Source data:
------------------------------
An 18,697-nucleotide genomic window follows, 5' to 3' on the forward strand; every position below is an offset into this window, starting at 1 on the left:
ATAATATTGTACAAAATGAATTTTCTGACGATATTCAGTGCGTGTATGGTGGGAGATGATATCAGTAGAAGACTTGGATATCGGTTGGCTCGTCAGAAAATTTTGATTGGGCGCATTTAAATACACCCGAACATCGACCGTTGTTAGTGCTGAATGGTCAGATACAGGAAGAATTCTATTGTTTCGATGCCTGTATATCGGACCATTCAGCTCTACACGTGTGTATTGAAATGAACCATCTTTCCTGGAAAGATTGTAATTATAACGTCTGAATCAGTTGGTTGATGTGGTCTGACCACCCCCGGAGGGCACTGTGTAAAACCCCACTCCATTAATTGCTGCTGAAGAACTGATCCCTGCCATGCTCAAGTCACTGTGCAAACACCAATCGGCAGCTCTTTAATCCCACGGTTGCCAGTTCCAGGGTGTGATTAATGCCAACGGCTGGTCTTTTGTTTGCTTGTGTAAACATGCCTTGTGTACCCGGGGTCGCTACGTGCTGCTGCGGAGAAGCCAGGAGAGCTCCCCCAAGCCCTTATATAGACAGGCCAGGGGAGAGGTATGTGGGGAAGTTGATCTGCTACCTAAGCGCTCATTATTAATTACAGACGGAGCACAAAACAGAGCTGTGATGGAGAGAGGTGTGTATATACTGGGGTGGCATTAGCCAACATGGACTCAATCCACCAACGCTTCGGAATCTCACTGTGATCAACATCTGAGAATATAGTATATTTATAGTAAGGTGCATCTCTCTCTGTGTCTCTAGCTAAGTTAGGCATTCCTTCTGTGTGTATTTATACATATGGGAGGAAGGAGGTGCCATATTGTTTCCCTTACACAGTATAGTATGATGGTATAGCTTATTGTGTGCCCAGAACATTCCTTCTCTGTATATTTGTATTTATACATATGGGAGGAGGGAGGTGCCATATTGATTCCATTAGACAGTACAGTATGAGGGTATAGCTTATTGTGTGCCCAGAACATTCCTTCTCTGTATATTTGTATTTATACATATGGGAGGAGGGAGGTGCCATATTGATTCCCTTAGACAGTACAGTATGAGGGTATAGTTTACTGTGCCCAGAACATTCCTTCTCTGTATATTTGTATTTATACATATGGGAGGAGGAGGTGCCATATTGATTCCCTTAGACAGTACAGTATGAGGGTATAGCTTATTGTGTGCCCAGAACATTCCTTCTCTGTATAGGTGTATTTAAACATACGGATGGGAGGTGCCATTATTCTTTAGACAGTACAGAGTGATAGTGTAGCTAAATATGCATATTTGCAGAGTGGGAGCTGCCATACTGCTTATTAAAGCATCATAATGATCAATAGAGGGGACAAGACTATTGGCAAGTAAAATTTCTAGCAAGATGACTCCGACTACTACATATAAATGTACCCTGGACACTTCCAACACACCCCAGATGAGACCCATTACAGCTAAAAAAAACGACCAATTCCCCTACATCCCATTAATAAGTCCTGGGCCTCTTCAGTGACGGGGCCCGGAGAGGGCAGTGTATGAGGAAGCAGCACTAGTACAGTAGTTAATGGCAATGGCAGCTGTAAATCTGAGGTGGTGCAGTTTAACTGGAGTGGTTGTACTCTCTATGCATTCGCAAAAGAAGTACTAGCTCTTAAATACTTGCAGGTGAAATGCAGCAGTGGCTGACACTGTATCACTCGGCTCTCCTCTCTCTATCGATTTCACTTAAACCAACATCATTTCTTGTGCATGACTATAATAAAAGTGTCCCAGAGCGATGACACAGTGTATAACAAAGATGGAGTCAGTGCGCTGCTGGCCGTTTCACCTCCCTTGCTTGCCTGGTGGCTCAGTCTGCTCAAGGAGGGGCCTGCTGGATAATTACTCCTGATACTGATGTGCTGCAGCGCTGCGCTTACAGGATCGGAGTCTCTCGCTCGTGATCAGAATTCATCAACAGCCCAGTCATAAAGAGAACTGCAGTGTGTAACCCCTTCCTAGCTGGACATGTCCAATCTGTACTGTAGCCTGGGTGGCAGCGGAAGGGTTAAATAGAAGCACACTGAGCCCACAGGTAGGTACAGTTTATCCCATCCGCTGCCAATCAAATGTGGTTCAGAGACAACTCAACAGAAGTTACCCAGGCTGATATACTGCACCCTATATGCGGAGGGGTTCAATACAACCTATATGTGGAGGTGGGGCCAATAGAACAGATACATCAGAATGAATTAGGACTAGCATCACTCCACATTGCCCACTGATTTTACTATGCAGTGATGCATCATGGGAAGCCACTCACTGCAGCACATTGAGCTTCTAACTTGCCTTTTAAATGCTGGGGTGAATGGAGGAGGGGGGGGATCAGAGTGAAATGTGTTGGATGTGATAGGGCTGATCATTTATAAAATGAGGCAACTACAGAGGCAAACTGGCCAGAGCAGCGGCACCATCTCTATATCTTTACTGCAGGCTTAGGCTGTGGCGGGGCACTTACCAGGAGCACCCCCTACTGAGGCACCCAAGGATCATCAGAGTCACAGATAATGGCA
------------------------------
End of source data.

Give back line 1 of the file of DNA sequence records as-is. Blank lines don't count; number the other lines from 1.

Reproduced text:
An 18,697-nucleotide genomic window follows, 5' to 3' on the forward strand; every position below is an offset into this window, starting at 1 on the left: